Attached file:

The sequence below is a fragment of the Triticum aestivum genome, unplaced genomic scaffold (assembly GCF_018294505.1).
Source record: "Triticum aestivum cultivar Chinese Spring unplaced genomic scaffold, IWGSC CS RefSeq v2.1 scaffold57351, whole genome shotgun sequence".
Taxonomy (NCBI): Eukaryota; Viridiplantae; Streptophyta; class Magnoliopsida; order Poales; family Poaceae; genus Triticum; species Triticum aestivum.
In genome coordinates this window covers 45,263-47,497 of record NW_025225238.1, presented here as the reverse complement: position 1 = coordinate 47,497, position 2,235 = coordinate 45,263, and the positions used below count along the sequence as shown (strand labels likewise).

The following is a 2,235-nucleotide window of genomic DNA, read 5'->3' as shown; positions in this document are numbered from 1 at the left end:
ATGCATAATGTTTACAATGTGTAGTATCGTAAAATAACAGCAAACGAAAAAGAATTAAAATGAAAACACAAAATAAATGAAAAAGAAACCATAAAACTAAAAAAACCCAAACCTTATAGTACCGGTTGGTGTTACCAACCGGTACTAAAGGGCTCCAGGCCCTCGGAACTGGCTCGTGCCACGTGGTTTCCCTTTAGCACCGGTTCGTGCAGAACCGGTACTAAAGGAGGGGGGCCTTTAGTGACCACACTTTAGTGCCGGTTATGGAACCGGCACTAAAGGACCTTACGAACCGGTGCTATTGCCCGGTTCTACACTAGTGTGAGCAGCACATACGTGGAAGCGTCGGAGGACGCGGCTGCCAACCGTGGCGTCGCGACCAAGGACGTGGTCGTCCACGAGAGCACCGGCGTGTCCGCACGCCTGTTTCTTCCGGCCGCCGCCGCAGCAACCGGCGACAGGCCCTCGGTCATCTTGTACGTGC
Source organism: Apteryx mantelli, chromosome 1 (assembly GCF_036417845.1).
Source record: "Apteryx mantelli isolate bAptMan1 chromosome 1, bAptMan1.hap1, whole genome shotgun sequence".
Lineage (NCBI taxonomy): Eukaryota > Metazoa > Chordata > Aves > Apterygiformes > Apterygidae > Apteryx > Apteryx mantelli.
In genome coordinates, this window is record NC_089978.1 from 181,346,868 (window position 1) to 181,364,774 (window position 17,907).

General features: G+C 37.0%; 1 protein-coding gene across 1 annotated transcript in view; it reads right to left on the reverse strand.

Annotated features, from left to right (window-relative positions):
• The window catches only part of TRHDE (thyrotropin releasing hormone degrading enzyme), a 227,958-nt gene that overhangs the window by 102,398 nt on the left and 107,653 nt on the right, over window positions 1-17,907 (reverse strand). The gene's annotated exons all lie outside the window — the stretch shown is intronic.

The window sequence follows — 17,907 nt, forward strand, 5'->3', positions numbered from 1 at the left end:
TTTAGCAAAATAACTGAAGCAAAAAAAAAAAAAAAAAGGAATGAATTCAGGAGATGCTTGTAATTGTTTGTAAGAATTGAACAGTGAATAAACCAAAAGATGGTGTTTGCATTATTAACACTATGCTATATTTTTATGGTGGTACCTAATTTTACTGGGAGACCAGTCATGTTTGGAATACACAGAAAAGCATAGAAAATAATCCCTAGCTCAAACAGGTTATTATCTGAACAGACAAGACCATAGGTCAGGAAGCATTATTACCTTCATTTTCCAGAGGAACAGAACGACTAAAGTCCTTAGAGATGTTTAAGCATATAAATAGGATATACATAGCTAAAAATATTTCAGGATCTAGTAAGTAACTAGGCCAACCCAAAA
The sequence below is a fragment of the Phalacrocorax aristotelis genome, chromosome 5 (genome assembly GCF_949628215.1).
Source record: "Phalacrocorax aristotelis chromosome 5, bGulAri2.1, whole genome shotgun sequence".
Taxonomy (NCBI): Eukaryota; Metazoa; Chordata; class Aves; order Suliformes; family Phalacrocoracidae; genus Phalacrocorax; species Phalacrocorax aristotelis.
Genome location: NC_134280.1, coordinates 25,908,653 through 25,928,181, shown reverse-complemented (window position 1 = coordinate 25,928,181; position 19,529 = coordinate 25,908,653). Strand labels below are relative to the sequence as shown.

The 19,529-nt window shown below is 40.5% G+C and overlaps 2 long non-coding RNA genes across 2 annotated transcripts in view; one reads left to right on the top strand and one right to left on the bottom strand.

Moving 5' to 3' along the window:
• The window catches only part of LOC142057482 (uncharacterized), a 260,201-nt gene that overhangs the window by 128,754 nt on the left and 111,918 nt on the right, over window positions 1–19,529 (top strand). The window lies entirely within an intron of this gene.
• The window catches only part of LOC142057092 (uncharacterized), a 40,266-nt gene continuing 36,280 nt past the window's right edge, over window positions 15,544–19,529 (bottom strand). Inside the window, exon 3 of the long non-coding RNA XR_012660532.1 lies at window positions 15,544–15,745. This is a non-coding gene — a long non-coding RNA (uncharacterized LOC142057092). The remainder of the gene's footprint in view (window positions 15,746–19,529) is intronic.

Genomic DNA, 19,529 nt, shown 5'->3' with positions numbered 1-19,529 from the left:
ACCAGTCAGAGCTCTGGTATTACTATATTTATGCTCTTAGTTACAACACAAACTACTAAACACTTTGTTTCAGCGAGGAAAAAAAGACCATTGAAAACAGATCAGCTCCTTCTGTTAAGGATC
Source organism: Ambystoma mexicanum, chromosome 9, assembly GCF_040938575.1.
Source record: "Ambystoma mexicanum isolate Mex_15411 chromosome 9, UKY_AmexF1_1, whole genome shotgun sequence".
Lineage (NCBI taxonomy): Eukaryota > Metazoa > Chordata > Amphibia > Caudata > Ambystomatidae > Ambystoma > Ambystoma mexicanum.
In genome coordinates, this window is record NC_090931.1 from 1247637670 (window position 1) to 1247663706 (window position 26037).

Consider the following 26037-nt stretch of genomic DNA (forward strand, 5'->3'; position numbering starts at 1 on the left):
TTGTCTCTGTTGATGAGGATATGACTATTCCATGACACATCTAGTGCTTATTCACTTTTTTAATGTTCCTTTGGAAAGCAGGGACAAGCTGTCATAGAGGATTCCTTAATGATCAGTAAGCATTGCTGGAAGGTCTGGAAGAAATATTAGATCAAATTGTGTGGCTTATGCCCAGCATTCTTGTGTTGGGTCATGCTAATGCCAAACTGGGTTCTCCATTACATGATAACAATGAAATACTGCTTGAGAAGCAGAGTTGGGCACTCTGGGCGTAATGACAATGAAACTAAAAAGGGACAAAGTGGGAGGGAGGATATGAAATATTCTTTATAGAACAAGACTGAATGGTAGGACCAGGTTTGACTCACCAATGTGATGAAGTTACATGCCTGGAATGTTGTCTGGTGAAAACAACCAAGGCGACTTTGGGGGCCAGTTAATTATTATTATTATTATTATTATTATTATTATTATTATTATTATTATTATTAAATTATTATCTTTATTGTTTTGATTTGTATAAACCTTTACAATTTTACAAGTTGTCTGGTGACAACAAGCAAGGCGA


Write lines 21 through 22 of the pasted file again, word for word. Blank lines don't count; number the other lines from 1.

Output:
Moving 5' to 3' along the window:
• The window catches only part of LOC142057482 (uncharacterized), a 260,201-nt gene that overhangs the window by 128,754 nt on the left and 111,918 nt on the right, over window positions 1–19,529 (top strand). The window lies entirely within an intron of this gene.